Subject to subparagraphs (B) and (C), for purposes of paragraph (2), the court shall adopt a presumption that the appropriate sanction - (i) for failure of any responsive pleading or dispositive motion to comply with any requirement of Rule 11(b) of the Federal Rules of Civil Procedure is an award to the opposing party of the reasonable attorneys' fees and other expenses incurred as a direct result of the violation; and

(ii) for substantial failure of any complaint to comply with any requirement of Rule 11(b) of the Federal Rules of Civil Procedure is an award to the opposing party of the reasonable attorneys' fees and other expenses incurred in the action.

(B) Rebuttal Evidence

The presumption described in subparagraph (A) may be rebutted only upon proof by the party or attorney against whom sanctions are to be imposed that -

(i) the award of attorneys' fees and other expenses will impose an unreasonable burden on that party or attorney and would be unjust, and the failure to make such an award would not impose a greater burden on the party in whose favor sanctions are to be imposed; or

(ii) the violation of Rule 11(b) of the Federal Rules of Civil Procedure was de minimis.

(C) Sanctions

If the party or attorney against whom sanctions are to be imposed meets its burden under subparagraph (B), the court shall award the sanctions that the court deems appropriate pursuant to Rule 11 of the Federal Rules of Civil Procedure.

15 U.S.C. § 78u-4(c).

II. Procedural Context

On May 4, 2004, following Judge Hornby's referral of the Motion for Sanctions to me, I issued a notice pursuant to 15 U.S.C. § 78u-4(c)(2) in which I stated that I had determined that plaintiff John J. Gorman and/or plaintiffs' counsel Richard A. Goren, Esq., and Sean T. Carnathan, Esq. (collectively, "Respondents"), might have violated Federal Rule of Civil Procedure 11(b) in certain respects. See Notice of Hearing ("Initial Hearing Notice") (Docket No. 76) at 1.3 Specifically, I noted that Goren and Carnathan might have violated Rule 11(b)(2) by asserting what appeared to have been (i) a frivolous claim for damages pursuant to section 13(d) of the Williams Act, which they continued to press until October 14, 2003 despite twice having been put on notice of its meritlessness by the Defendants, (ii) a frivolous claim pursuant to section 14(a) of the Williams Act, which they continued to press and refine in an ultimately unsuccessful attempt to save it despite having twice been put on notice of its meritlessness by the Defendants, and (iii) two tender-offer-related claims pursuant to sections 14(d) and 14(e) of the Williams Act that appeared to be frivolous on the basis of lack of "loss causation," which they continued to press after having been put on notice of their meritlessness via the Motion for Sanctions. See id . at 2-3.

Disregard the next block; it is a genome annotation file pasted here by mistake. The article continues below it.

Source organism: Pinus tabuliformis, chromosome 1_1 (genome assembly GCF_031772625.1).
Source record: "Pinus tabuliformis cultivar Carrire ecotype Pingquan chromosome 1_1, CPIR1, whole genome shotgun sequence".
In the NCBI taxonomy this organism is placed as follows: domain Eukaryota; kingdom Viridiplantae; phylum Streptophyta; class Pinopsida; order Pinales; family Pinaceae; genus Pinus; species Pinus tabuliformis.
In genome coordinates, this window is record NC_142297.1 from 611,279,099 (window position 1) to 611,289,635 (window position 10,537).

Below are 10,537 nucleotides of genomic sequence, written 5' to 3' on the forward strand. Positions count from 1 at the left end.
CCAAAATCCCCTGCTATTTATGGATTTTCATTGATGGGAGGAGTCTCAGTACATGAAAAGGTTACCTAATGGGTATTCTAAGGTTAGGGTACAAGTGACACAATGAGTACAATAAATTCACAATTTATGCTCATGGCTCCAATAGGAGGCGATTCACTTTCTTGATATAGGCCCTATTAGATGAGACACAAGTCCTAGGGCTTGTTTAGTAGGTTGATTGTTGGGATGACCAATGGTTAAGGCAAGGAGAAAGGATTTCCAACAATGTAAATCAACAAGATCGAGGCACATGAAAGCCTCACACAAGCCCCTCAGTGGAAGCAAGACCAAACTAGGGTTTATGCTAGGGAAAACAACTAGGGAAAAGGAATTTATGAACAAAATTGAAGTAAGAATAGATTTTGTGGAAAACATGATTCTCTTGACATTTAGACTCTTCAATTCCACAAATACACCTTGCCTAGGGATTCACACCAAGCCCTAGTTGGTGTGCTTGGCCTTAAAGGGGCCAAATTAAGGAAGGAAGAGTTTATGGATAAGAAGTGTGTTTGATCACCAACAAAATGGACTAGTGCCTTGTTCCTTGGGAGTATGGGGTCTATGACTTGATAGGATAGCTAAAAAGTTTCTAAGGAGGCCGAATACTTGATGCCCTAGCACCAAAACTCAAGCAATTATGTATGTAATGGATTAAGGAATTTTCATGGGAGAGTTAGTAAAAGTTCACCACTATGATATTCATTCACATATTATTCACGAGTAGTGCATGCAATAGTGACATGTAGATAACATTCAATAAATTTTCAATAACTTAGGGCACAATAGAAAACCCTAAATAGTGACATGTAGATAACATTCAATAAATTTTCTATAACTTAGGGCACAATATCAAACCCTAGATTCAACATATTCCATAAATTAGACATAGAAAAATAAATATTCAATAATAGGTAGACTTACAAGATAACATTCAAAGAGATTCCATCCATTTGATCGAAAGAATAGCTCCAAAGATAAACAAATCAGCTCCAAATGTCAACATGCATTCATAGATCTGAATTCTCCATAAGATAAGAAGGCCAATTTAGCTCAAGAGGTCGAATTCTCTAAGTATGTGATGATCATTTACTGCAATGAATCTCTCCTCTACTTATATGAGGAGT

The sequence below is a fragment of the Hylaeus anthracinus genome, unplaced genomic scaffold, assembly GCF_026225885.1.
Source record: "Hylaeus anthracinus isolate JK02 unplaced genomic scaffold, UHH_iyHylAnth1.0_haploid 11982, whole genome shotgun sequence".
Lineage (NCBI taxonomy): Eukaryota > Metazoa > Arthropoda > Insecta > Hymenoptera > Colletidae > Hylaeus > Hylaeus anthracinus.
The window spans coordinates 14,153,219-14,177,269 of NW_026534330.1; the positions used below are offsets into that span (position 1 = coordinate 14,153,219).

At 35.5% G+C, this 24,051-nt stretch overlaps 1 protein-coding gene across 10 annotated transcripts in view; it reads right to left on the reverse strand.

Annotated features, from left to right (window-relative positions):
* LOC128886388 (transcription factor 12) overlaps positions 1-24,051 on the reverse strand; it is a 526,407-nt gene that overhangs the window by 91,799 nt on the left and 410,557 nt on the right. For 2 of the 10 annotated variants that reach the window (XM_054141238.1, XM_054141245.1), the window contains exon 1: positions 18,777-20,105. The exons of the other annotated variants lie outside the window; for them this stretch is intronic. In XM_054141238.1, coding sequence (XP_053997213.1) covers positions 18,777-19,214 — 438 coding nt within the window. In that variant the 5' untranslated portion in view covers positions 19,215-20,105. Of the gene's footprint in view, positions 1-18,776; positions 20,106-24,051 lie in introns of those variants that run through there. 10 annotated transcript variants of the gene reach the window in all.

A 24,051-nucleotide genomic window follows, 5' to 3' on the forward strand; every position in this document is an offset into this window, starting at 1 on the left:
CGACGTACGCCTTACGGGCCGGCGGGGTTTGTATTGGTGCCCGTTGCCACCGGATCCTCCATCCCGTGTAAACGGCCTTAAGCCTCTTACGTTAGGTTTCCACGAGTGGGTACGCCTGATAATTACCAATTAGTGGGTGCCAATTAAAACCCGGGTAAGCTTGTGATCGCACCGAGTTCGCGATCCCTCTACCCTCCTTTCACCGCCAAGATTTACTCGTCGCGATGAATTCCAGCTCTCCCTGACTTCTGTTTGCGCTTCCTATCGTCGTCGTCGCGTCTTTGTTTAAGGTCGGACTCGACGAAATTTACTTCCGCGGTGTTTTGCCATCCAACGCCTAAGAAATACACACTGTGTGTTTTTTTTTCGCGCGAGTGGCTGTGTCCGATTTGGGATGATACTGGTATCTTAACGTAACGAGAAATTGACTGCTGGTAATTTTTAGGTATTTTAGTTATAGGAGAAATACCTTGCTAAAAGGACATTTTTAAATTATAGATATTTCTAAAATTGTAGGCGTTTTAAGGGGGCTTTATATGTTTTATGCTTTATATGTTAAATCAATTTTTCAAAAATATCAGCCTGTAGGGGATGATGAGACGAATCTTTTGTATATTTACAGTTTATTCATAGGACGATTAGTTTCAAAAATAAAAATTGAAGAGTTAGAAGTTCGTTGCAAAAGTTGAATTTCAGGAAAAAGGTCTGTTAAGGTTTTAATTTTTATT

I further observed that I was persuaded that there was a serious question of possible violation of Rule 11(b)(1) on the part of Gorman, Goren and/or Carnathan inasmuch as, although there was no direct evidence of improper purpose, one could reasonably infer intent to harass the Defendants and/or needlessly increase their cost of litigation as a result, inter alia , of (i) the backdrop to this litigation (after Gorman and Coogan apparently had settled a previous lawsuit over control of Firstmark, disagreements had continued to fester and they were back in the same fight for control), (ii) the filing of a ninety-three page purportedly "verified" complaint replete with non-cognizable allegations, including subjective characterizations and outright vituperation, and (iii) tenacity in continuing to press even apparently frivolous claims in the face of service of the Motion for Sanctions. See id . at 3-4.